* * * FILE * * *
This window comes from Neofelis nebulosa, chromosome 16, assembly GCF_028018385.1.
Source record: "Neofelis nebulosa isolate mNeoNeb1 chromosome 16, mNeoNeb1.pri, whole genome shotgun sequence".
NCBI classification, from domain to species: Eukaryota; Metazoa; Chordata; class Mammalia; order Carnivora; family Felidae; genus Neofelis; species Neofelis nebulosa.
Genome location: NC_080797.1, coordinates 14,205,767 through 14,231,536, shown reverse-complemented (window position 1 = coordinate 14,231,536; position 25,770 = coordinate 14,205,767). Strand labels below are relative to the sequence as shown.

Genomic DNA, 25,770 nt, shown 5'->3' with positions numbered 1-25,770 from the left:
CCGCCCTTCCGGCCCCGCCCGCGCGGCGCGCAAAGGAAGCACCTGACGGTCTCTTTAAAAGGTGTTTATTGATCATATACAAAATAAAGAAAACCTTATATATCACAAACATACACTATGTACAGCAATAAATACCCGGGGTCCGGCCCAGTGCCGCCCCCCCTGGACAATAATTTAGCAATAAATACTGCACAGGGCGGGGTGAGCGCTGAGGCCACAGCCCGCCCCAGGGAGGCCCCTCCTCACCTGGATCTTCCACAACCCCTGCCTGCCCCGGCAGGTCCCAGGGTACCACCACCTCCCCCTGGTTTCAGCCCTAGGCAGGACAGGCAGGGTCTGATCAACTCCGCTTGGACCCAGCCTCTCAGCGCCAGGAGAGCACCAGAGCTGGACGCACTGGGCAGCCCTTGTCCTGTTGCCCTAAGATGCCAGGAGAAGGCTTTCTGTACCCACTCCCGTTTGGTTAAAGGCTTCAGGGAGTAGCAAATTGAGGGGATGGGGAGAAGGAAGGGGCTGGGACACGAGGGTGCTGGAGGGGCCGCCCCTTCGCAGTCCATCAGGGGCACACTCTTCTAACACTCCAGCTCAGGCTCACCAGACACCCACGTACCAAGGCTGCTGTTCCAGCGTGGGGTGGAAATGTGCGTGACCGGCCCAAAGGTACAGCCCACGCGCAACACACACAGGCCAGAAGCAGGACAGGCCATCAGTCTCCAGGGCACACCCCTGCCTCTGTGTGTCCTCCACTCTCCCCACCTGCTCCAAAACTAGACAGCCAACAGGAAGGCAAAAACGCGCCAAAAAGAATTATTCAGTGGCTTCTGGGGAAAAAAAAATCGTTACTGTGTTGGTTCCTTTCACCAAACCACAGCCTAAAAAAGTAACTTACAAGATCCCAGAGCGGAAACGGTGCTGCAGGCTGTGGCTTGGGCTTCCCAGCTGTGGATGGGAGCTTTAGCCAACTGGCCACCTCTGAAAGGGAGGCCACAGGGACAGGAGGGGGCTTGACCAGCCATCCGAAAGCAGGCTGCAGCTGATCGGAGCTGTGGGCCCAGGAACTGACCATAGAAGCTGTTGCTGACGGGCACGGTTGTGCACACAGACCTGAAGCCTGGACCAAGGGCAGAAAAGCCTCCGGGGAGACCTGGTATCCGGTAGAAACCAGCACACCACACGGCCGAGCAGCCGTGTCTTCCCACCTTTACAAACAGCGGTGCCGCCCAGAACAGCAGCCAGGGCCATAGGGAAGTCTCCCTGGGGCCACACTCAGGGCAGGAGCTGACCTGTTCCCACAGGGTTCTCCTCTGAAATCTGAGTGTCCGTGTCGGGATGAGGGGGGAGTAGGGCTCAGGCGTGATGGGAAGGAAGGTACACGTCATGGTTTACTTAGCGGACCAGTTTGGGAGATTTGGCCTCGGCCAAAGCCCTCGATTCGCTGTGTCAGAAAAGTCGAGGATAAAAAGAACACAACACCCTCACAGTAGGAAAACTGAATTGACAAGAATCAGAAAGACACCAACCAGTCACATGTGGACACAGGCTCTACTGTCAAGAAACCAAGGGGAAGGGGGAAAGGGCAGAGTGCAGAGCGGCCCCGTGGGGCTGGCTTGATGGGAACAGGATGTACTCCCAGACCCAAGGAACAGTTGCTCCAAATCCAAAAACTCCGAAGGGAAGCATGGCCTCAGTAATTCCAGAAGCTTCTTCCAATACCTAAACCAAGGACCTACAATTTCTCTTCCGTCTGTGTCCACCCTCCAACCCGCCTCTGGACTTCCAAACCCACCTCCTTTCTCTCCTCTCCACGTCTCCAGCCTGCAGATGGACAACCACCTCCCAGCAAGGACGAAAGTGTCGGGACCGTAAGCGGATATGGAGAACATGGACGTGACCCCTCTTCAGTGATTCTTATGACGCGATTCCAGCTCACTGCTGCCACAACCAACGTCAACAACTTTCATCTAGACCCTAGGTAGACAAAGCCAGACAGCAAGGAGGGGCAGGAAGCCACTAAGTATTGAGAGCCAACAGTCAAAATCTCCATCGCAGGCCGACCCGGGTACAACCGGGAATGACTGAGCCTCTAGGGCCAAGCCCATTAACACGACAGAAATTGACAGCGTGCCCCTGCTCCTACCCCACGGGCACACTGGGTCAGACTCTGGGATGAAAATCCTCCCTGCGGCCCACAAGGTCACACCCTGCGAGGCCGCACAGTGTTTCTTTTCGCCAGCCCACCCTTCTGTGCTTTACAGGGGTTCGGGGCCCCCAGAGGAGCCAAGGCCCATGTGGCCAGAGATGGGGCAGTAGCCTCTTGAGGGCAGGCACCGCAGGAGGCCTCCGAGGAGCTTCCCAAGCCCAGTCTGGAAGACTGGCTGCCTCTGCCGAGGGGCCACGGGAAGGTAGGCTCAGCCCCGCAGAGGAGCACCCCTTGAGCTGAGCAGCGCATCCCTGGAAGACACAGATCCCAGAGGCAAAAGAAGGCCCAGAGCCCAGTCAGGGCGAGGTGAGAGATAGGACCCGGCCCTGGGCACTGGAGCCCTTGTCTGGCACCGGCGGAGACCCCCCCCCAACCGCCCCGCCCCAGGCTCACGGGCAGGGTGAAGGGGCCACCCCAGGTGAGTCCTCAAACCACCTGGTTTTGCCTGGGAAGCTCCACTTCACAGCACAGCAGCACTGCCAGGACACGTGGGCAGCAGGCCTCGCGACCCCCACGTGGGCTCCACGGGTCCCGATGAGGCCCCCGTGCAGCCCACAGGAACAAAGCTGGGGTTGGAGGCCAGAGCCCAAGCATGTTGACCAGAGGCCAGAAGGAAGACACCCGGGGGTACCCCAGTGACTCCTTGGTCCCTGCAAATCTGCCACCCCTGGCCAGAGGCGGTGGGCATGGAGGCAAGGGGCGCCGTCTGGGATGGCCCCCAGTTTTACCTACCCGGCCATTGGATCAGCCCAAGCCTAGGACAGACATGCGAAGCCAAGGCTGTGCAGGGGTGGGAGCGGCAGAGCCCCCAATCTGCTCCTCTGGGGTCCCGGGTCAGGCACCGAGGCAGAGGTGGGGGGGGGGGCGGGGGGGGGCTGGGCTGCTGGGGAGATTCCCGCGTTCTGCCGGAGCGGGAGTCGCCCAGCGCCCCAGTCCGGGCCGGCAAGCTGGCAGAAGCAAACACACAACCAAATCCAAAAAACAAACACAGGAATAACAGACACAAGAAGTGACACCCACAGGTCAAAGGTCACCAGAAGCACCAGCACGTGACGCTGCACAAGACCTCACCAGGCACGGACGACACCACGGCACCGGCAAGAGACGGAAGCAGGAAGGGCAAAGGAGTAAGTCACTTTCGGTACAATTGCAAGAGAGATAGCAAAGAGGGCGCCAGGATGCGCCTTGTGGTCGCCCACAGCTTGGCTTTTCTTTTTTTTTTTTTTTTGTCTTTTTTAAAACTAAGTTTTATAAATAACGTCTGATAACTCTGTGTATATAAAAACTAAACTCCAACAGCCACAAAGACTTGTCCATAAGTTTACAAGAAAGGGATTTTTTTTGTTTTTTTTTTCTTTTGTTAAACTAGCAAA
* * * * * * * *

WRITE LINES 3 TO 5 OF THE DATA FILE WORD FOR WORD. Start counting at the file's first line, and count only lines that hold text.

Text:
NCBI classification, from domain to species: Eukaryota; Metazoa; Chordata; class Mammalia; order Carnivora; family Felidae; genus Neofelis; species Neofelis nebulosa.
Genome location: NC_080797.1, coordinates 14,205,767 through 14,231,536, shown reverse-complemented (window position 1 = coordinate 14,231,536; position 25,770 = coordinate 14,205,767). Strand labels below are relative to the sequence as shown.

Genomic DNA, 25,770 nt, shown 5'->3' with positions numbered 1-25,770 from the left: